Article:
NEWS FLASH: THE BRAIN IS HARDWIRED TO DO ONE THING AT A TIME. Business coach Devora Zack maintains that multi-tasking isn't really multi-tasking. It's actually what neuroscientists call "task switching." The real kicker is that studies show that attempting to multi-task lowers IQ, shrinks the brain's gray matter and lowers productivity by 40 percent. "Single-tasking means developing a heightened focus and accomplishing more by living fully in the present," Zack states. "You can do one thing well or two things poorly." She offers these techniques to increase a single-tasking mindset: 

1) Sync your thoughts and actions.
2) Create systems to build "fences" around potential distractions.
3) Enjoy lunch, as a Harvard study shows that those who attempt to work through lunch accomplish less work overall.
4) Cluster-task, grouping tasks into two or three designated segments throughout the day rather than letting it overrun other obligations.
5) Time-shift, giving yourself time each day to unwind (University of London found that even 15 minutes a day of relaxing increases overall productivity by 24 percent).
IS IT FALL OR IS IT AUTUMN? While Americans typically use the word "fall," the British use the word "autumn," with both terms dating around the 16th Century. Before these terms, the time frame was called "harvest." Additional facts:  1) The word "harvest" comes from the Old Norse word "haust," which means "to gather or pluck." As people moved to the cities, "harvest" fell out of use and city dwellers began to use "fall of the leaf," which was shortened to "fall."  2) Etymologists are unsure of the origin of the word "autumn," though they believe it comes from the ancient Etruscan "rootautu," which implies a change of season. In this scenario, the Romans then appropriated the term and formed the Latin word "autumnus."    3) People who live on the equator or central area of the planet never experience autumn.
Opportunities to learn...

AN AMAZING TEAM OF CALF-RAISING EXPERTS will address leading issues and deliver new research to those responsible for calf care at three one-day PDPW Calf Care Connection® workshops.  Topics include: The First 24 Hours - the most critical stage in a calf's life, Treatments and Testing - covers proper protocols for everything from sampling of hair, blood, and nasal swabs to pain management and dehorning; Head to Tail Diagnostics & Assessments - working with live calves, you will be trained on filling out a comprehensive health scoring chart which gives you a good assessment of the overall health of the calf; and Squeky Clean - sanitation testing and information to keep your calf environment as "bug free" as possible.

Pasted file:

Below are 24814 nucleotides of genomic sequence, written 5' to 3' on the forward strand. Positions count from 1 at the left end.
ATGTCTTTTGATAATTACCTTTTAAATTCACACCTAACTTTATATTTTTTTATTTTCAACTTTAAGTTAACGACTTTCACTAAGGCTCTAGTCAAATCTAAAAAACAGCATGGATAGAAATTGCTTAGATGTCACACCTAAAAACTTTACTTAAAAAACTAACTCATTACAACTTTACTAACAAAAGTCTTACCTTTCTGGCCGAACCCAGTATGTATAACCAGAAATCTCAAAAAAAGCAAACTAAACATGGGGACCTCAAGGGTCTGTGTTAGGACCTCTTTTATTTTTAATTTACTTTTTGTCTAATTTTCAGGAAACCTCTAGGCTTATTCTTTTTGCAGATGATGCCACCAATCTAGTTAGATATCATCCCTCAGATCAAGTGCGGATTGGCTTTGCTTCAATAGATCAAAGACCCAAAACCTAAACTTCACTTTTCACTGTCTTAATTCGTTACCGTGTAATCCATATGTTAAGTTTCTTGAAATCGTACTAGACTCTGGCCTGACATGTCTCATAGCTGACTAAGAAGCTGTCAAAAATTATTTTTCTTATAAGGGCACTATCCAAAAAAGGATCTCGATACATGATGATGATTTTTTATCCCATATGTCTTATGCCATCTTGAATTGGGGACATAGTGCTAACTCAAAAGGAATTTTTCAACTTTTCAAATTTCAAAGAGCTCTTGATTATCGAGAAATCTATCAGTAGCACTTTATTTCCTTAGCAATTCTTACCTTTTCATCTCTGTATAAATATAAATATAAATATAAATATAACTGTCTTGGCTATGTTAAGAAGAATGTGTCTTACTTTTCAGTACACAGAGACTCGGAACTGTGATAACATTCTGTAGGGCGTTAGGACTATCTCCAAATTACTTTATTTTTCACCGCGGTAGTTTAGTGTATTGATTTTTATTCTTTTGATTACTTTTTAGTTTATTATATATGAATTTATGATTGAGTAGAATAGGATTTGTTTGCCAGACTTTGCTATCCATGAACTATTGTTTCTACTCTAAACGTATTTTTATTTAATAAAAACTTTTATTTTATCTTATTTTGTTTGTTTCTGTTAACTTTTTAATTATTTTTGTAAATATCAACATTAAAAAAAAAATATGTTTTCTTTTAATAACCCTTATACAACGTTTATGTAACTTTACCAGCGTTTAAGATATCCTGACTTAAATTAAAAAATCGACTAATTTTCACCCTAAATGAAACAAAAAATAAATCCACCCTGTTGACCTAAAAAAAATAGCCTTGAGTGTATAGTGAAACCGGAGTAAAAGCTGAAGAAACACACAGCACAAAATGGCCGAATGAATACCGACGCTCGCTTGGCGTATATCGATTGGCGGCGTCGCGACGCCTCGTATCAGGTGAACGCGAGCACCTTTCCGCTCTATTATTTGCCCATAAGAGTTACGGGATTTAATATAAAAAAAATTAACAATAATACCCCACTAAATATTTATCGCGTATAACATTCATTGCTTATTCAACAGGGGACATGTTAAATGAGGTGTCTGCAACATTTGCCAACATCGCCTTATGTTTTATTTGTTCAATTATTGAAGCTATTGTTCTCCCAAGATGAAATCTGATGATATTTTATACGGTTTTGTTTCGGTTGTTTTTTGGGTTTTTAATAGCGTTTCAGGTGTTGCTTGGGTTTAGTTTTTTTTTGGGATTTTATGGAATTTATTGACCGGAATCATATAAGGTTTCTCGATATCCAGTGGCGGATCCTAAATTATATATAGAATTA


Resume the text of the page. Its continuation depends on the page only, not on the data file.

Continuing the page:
This team of calf care management gurus is comprised of: Dr. Sam Leadley, Calf/Heifer Management Specialist for the Attica Veterinary Associates in Attica New York; Dr. Vicky Lauer and Dr. Karla Meinholz, both members of the ANIMART Professional Services Veterinarian Team; Dr. Katie Mrdutt, Outreach Specialist for the Wisconsin Veterinary Medical Association and Dr. Richard Wallace, Cattle Technical Service veterinarian for Zoetis. 

Workshop dates and Locations:
* Tuesday, Oct. 13, Eau Claire, Wis.
* Wednesday, Oct. 14, Chilton, Wis.
* Thursday, Oct. 15, Madison, Wis.

This workshop will combine high-level classroom training with hands-on labs designed to challenge the newest member on the team as well as the most seasoned calf care provider. The UW-School of Veterinary Medicine and ARPAS continuing education credits are available. To learn more about this opportunity or to register, visit the PDPW website by clicking here .

BECOME A MAGNETIC MANAGER The one employees respect and the reason they stay on the job. The September World Class Webinar, "Magnetic Manager: Be the Manager No One Wants to Leave," conducted on Wednesday, Sept. 23, will be devoted to helping managers grow and achieve their potential. Led by Trevina Broussard with Humetrics, this one-hour webinar will focus on four key areas critical to an amazing manager: 

1) The Platinum Rule - managing people the way they prefer to be managed
2) Accountability - holding yourself and your team accountable for accomplishing specific goals and tasks
3) Recognition - incorporating recognition and validation into the workplace